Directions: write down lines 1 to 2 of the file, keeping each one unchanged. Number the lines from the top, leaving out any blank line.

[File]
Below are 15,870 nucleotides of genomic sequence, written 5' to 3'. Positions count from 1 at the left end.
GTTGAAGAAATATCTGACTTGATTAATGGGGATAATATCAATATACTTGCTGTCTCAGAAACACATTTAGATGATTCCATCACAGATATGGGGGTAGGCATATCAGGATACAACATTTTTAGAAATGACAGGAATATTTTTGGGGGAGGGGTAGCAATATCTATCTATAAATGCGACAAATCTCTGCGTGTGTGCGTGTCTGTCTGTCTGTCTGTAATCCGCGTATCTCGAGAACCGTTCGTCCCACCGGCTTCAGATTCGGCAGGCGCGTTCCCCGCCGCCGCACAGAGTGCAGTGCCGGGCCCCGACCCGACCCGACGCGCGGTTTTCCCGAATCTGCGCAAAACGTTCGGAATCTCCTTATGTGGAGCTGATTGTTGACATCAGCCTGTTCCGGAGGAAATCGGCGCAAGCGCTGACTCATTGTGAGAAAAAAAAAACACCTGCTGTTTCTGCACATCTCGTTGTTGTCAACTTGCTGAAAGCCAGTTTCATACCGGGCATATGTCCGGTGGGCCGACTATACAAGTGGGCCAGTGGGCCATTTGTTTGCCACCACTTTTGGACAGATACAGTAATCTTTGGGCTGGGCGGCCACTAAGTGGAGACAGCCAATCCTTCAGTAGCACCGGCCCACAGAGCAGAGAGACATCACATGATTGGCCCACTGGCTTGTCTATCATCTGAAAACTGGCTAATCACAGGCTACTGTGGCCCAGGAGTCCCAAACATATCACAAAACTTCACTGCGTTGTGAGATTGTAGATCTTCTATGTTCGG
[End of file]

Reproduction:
Below are 15,870 nucleotides of genomic sequence, written 5' to 3'. Positions count from 1 at the left end.
GTTGAAGAAATATCTGACTTGATTAATGGGGATAATATCAATATACTTGCTGTCTCAGAAACACATTTAGATGATTCCATCACAGATATGGGGGTAGGCATATCAGGATACAACATTTTTAGAAATGACAGGAATATTTTTGGGGGAGGGGTAGCAATATCTATCTATAAATGCGACAAATCTCTGCGTGTGTGCGTGTCTGTCTGTCTGTCTGTAATCCGCGTATCTCGAGAACCGTTCGTCCCACCGGCTTCAGATTCGGCAGGCGCGTTCCCCGCCGCCGCACAGAGTGCAGTGCCGGGCCCCGACCCGACCCGACGCGCGGTTTTCCCGAATCTGCGCAAAACGTTCGGAATCTCCTTATGTGGAGCTGATTGTTGACATCAGCCTGTTCCGGAGGAAATCGGCGCAAGCGCTGACTCATTGTGAGAAAAAAAAAACACCTGCTGTTTCTGCACATCTCGTTGTTGTCAACTTGCTGAAAGCCAGTTTCATACCGGGCATATGTCCGGTGGGCCGACTATACAAGTGGGCCAGTGGGCCATTTGTTTGCCACCACTTTTGGACAGATACAGTAATCTTTGGGCTGGGCGGCCACTAAGTGGAGACAGCCAATCCTTCAGTAGCACCGGCCCACAGAGCAGAGAGACATCACATGATTGGCCCACTGGCTTGTCTATCATCTGAAAACTGGCTAATCACAGGCTACTGTGGCCCAGGAGTCCCAAACATATCACAAAACTTCACTGCGTTGTGAGATTGTAGATCTTCTATGTTCGG